A delightfully intricate and detailed novel,it is an overview of late Victorian and Edwardian culture focused on a children's writer, Olive Wellwood (loosely based on E Nesbit), and her family and acquaintances. Despite the huge number of characters and incidents, Byatt manages to weave and pleat the different motifs and themes (the family romance, the underground motif, the puppetry theme, the water motif) with great artistry and intricacy, emulating the style of the different artists which populate the novel. It is also a meditation on artistic and familial responsibility, constructed around the idea of performance, play-acting and authenticity (the crescendo of plays and performances which culminates on the use of puppetry in the First World War is particularly well executed). Its main defect lies on the historical interludes between chapters, which are a lot clumsier in style. The pastiches, as usual with Byatt, are excellent, particularly the tale about the doll's house and the war poetry.
A delightful novel, a bittersweet portrayal of loneliness and conformity. The first person narration is a great achievement, a mixture of cynicism, self-deceit and polite desperation. As usual with Pym, there are first-rate portraits of parish life, in equal measure comforting and life-sapping (see the excellent scene of the Christmas bazaar discussion). She also has a great eye for everyday minutiae and its importance: she's great at describing the inadequate consolations of tea, gossip, routine, meddling and food.Oh, and for fans of "Some Tame Gazelle"'s Archdeacon Hoccleve, he makes a guest appearance here with one of his doomy, literary sermons.
A masterful collection which contains some of Borges' most brilliant puzzles. A particular highlight are the twin stories 'El Zahir' and 'El Aleph', two stories around the motif of obsession and madness, with a curious undercurrent of sexual longing and jealousy.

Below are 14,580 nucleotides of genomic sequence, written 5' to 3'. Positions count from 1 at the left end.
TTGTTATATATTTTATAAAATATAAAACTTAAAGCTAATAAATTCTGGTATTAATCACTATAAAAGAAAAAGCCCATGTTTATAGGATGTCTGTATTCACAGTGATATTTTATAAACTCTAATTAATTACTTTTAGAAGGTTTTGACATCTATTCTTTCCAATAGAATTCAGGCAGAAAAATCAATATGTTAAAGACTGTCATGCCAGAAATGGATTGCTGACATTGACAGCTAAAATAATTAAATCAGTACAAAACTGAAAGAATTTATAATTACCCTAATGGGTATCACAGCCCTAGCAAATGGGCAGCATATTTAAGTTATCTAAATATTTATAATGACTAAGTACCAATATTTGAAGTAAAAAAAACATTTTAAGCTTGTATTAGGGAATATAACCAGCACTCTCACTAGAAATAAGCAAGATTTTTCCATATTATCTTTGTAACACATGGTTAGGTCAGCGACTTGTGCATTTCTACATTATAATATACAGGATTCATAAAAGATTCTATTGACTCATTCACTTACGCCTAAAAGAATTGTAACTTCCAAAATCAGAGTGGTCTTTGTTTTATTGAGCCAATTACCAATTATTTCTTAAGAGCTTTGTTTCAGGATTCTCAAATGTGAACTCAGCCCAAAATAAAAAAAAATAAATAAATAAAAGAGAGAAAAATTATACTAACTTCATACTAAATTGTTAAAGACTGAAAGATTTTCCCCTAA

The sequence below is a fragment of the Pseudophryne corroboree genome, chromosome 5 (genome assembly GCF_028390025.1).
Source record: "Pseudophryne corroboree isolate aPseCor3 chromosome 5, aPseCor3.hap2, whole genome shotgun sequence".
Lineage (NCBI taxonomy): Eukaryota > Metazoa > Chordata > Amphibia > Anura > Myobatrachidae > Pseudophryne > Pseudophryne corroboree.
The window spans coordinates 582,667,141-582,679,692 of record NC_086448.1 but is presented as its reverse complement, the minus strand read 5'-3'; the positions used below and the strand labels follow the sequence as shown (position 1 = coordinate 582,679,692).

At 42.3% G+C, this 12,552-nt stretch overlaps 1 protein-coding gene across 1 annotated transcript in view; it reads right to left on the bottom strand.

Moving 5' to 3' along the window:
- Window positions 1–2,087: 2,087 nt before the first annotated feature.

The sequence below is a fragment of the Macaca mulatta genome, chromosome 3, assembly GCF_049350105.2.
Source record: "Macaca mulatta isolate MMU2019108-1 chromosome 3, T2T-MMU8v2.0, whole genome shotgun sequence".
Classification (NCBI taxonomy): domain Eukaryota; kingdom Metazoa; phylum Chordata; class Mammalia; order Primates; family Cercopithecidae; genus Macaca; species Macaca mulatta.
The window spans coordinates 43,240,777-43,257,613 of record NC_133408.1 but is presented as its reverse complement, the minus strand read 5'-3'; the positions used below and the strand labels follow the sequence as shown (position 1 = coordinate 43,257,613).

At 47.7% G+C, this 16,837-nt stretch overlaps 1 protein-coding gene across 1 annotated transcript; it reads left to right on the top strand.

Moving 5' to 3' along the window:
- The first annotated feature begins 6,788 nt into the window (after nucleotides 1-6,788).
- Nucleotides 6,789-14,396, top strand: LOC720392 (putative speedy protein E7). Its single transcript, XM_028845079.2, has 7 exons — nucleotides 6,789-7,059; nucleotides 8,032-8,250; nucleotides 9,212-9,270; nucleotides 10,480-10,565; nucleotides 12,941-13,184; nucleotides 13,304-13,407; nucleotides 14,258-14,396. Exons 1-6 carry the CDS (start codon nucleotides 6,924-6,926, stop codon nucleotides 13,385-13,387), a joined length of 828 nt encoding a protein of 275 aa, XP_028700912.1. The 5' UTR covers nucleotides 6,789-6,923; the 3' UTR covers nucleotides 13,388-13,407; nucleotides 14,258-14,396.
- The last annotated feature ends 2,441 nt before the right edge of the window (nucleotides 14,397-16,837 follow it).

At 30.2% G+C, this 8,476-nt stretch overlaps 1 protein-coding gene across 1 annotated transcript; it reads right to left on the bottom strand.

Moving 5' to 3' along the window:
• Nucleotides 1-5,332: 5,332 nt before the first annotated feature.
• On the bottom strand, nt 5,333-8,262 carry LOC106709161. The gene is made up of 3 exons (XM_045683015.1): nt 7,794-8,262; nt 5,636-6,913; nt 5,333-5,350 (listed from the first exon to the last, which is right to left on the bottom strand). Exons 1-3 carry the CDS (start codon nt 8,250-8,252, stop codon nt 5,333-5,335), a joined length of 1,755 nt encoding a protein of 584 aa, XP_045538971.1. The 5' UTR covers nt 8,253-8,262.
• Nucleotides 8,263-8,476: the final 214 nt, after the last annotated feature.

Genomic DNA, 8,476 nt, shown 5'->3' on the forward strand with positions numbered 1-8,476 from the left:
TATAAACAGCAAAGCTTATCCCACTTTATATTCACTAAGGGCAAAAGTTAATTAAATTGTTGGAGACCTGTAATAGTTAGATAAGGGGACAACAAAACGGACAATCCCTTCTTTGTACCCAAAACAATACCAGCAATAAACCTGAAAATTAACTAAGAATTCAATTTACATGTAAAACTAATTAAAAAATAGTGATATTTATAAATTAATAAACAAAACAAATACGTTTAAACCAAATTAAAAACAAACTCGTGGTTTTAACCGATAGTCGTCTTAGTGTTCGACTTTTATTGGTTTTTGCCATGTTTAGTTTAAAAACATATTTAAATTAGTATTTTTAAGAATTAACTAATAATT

'The Little Stranger' is Waters' rather morose and mournful take on the haunted house theme. She uses again a classic set up to explore ideas of class and desire (as in her other novels, her intentions are quite transparent); but atmosphere and sensual detail is more crucial here than plot somersaults. The narrative voice is a particular achievement, particularly its meticulous attention to decay and Waters handles its ambiguities with a sure hand.There are conscious echoes as well of 'Great Expectations'(itself referenced in the book) and (warning: this a plot spoiler of a kind) probably competely involuntary similarities with 'Wallace and Gromit: The Curse of the Were-Rabbit' (a rather more cheerful take on the theme of the lady of the manor and its lowly admirer).
An irregular but engaging Victorian domestic novel centred on a complex and unusual love pentangle. As well as the more common unrequited loves and romantic misunderstandings, it offers a very engaging portrait of a man's guily adulterous feelings for his sister-in-law and his honourable attempt to not act on them. It also offers a dark vision of village life in the early Victorian period, being led by petty feuds, gossip, slander and superstition. Martineau nevertheless lacks the narrative skill of predecessors like Austen, and her dialogue in particular can seem very ponderous and artificial at times. On the other hand, the descriptions of nature and some set-pieces (the boating trip, for example) are excellent.